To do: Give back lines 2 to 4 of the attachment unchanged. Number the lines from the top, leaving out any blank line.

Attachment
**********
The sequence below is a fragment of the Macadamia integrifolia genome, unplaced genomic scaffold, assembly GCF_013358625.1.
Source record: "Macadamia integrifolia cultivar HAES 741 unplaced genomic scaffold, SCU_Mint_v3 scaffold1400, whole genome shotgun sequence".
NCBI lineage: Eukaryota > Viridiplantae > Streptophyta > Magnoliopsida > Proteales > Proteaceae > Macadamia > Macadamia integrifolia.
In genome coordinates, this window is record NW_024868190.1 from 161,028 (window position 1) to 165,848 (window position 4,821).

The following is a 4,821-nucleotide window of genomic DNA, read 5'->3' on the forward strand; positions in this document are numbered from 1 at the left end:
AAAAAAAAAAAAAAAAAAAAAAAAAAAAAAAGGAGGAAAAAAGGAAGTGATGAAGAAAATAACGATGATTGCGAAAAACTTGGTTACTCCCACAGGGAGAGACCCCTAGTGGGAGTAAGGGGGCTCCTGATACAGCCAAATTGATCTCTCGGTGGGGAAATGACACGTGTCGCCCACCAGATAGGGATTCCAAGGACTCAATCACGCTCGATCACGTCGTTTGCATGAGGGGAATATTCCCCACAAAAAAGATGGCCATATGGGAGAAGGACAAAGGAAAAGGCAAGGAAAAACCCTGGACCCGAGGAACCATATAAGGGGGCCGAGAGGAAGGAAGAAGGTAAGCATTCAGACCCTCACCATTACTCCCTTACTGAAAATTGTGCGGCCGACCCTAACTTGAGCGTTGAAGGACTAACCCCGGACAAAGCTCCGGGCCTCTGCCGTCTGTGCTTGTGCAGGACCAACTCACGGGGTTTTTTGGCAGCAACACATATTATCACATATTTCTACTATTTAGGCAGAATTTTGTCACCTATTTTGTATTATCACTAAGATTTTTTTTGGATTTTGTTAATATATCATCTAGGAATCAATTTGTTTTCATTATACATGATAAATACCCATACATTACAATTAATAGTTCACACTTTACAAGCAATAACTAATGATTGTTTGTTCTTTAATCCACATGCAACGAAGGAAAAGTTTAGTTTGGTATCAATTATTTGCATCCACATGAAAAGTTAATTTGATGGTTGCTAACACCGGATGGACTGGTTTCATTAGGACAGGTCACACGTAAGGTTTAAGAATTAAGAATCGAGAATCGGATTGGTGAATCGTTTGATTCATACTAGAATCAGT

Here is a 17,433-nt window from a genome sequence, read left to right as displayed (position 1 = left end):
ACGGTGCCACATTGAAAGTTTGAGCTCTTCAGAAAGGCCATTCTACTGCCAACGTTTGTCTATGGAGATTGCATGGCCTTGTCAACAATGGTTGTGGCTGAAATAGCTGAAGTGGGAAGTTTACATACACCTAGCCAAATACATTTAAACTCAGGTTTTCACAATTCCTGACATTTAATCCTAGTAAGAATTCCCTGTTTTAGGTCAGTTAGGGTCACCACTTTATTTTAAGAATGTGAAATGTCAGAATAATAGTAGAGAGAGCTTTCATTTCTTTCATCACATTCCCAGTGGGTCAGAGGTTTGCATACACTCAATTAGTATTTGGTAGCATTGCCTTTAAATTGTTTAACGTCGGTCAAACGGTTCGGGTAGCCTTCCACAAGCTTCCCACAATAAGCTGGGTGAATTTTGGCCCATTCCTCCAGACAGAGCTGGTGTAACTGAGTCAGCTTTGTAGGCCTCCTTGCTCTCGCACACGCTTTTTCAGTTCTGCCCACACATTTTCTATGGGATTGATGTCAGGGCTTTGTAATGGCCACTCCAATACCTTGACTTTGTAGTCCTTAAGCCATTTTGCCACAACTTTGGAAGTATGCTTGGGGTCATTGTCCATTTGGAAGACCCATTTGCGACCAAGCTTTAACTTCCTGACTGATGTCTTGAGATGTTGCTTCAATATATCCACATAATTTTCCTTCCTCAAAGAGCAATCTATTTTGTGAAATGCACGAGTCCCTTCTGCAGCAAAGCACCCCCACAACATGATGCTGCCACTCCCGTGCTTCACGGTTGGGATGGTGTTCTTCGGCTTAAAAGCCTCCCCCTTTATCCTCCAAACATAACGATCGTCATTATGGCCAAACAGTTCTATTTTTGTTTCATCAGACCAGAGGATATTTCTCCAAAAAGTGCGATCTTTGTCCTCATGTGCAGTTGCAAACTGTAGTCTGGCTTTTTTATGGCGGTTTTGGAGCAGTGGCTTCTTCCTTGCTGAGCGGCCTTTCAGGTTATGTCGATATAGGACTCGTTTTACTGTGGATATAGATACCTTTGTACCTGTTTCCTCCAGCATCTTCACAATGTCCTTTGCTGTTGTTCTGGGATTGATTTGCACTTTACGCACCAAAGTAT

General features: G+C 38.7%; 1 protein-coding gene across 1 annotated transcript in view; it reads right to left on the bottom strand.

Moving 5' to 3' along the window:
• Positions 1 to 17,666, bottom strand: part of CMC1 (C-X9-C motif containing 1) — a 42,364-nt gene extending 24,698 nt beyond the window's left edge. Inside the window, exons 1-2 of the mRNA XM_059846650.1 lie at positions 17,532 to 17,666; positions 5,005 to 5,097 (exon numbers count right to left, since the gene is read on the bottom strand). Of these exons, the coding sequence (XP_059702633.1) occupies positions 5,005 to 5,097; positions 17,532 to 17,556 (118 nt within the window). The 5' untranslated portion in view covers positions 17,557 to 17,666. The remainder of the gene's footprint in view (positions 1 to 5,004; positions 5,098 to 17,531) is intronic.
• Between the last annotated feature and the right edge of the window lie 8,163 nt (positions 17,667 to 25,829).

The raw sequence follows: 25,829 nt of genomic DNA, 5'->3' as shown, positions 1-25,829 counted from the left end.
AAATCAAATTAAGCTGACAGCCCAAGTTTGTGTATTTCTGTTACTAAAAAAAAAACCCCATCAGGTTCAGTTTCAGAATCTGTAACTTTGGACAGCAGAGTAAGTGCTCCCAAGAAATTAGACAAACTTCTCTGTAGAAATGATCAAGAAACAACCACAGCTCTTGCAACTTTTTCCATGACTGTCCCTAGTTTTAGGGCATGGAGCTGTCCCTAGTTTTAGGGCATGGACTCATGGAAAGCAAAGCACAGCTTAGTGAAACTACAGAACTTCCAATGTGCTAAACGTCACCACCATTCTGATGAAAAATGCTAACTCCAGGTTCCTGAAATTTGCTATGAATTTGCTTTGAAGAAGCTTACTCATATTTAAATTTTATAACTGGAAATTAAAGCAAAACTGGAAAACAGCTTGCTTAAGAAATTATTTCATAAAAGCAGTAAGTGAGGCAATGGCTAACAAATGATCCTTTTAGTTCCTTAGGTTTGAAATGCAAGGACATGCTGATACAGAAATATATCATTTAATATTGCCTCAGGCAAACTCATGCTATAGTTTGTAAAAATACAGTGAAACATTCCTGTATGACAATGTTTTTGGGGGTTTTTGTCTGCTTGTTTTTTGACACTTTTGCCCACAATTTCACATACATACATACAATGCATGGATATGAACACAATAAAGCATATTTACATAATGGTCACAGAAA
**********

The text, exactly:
Source record: "Macadamia integrifolia cultivar HAES 741 unplaced genomic scaffold, SCU_Mint_v3 scaffold1400, whole genome shotgun sequence".
NCBI lineage: Eukaryota > Viridiplantae > Streptophyta > Magnoliopsida > Proteales > Proteaceae > Macadamia > Macadamia integrifolia.
In genome coordinates, this window is record NW_024868190.1 from 161,028 (window position 1) to 165,848 (window position 4,821).